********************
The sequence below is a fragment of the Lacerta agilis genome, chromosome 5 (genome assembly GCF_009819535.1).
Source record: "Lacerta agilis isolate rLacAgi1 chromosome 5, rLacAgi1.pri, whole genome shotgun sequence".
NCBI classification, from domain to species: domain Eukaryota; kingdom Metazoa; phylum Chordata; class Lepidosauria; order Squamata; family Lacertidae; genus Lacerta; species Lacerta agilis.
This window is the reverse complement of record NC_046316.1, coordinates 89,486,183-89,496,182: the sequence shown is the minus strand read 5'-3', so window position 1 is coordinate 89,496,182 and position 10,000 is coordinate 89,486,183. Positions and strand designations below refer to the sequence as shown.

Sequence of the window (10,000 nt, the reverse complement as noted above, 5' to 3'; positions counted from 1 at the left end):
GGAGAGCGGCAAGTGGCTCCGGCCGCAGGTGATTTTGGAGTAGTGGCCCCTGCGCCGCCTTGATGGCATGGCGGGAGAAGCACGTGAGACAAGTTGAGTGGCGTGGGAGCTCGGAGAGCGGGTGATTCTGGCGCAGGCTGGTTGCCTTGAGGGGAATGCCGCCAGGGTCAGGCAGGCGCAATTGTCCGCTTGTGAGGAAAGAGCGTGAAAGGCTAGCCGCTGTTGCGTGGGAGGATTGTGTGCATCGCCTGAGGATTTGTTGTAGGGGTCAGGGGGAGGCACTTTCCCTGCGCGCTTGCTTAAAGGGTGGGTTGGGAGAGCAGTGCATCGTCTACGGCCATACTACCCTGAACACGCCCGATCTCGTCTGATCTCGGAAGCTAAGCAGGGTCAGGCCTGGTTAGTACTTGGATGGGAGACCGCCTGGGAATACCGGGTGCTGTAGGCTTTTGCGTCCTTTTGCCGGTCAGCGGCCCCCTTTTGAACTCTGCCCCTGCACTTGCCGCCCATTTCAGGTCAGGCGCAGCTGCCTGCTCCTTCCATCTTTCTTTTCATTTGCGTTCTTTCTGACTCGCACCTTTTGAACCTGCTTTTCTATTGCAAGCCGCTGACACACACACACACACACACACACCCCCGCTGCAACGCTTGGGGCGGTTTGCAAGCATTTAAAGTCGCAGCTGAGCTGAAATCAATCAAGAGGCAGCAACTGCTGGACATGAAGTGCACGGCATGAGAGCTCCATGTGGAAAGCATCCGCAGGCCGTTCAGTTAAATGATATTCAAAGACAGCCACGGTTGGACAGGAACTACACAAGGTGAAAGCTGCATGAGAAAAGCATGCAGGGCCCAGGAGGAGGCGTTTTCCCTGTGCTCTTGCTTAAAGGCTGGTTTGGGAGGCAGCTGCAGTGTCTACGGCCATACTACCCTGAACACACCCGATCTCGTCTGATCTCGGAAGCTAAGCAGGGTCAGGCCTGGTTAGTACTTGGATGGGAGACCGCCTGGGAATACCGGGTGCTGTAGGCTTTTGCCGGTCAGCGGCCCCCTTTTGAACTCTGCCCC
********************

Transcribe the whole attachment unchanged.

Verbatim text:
The sequence below is a fragment of the Lacerta agilis genome, chromosome 5 (genome assembly GCF_009819535.1).
Source record: "Lacerta agilis isolate rLacAgi1 chromosome 5, rLacAgi1.pri, whole genome shotgun sequence".
NCBI classification, from domain to species: domain Eukaryota; kingdom Metazoa; phylum Chordata; class Lepidosauria; order Squamata; family Lacertidae; genus Lacerta; species Lacerta agilis.
This window is the reverse complement of record NC_046316.1, coordinates 89,486,183-89,496,182: the sequence shown is the minus strand read 5'-3', so window position 1 is coordinate 89,496,182 and position 10,000 is coordinate 89,486,183. Positions and strand designations below refer to the sequence as shown.

Sequence of the window (10,000 nt, the reverse complement as noted above, 5' to 3'; positions counted from 1 at the left end):
GGAGAGCGGCAAGTGGCTCCGGCCGCAGGTGATTTTGGAGTAGTGGCCCCTGCGCCGCCTTGATGGCATGGCGGGAGAAGCACGTGAGACAAGTTGAGTGGCGTGGGAGCTCGGAGAGCGGGTGATTCTGGCGCAGGCTGGTTGCCTTGAGGGGAATGCCGCCAGGGTCAGGCAGGCGCAATTGTCCGCTTGTGAGGAAAGAGCGTGAAAGGCTAGCCGCTGTTGCGTGGGAGGATTGTGTGCATCGCCTGAGGATTTGTTGTAGGGGTCAGGGGGAGGCACTTTCCCTGCGCGCTTGCTTAAAGGGTGGGTTGGGAGAGCAGTGCATCGTCTACGGCCATACTACCCTGAACACGCCCGATCTCGTCTGATCTCGGAAGCTAAGCAGGGTCAGGCCTGGTTAGTACTTGGATGGGAGACCGCCTGGGAATACCGGGTGCTGTAGGCTTTTGCGTCCTTTTGCCGGTCAGCGGCCCCCTTTTGAACTCTGCCCCTGCACTTGCCGCCCATTTCAGGTCAGGCGCAGCTGCCTGCTCCTTCCATCTTTCTTTTCATTTGCGTTCTTTCTGACTCGCACCTTTTGAACCTGCTTTTCTATTGCAAGCCGCTGACACACACACACACACACACACACCCCCGCTGCAACGCTTGGGGCGGTTTGCAAGCATTTAAAGTCGCAGCTGAGCTGAAATCAATCAAGAGGCAGCAACTGCTGGACATGAAGTGCACGGCATGAGAGCTCCATGTGGAAAGCATCCGCAGGCCGTTCAGTTAAATGATATTCAAAGACAGCCACGGTTGGACAGGAACTACACAAGGTGAAAGCTGCATGAGAAAAGCATGCAGGGCCCAGGAGGAGGCGTTTTCCCTGTGCTCTTGCTTAAAGGCTGGTTTGGGAGGCAGCTGCAGTGTCTACGGCCATACTACCCTGAACACACCCGATCTCGTCTGATCTCGGAAGCTAAGCAGGGTCAGGCCTGGTTAGTACTTGGATGGGAGACCGCCTGGGAATACCGGGTGCTGTAGGCTTTTGCCGGTCAGCGGCCCCCTTTTGAACTCTGCCCC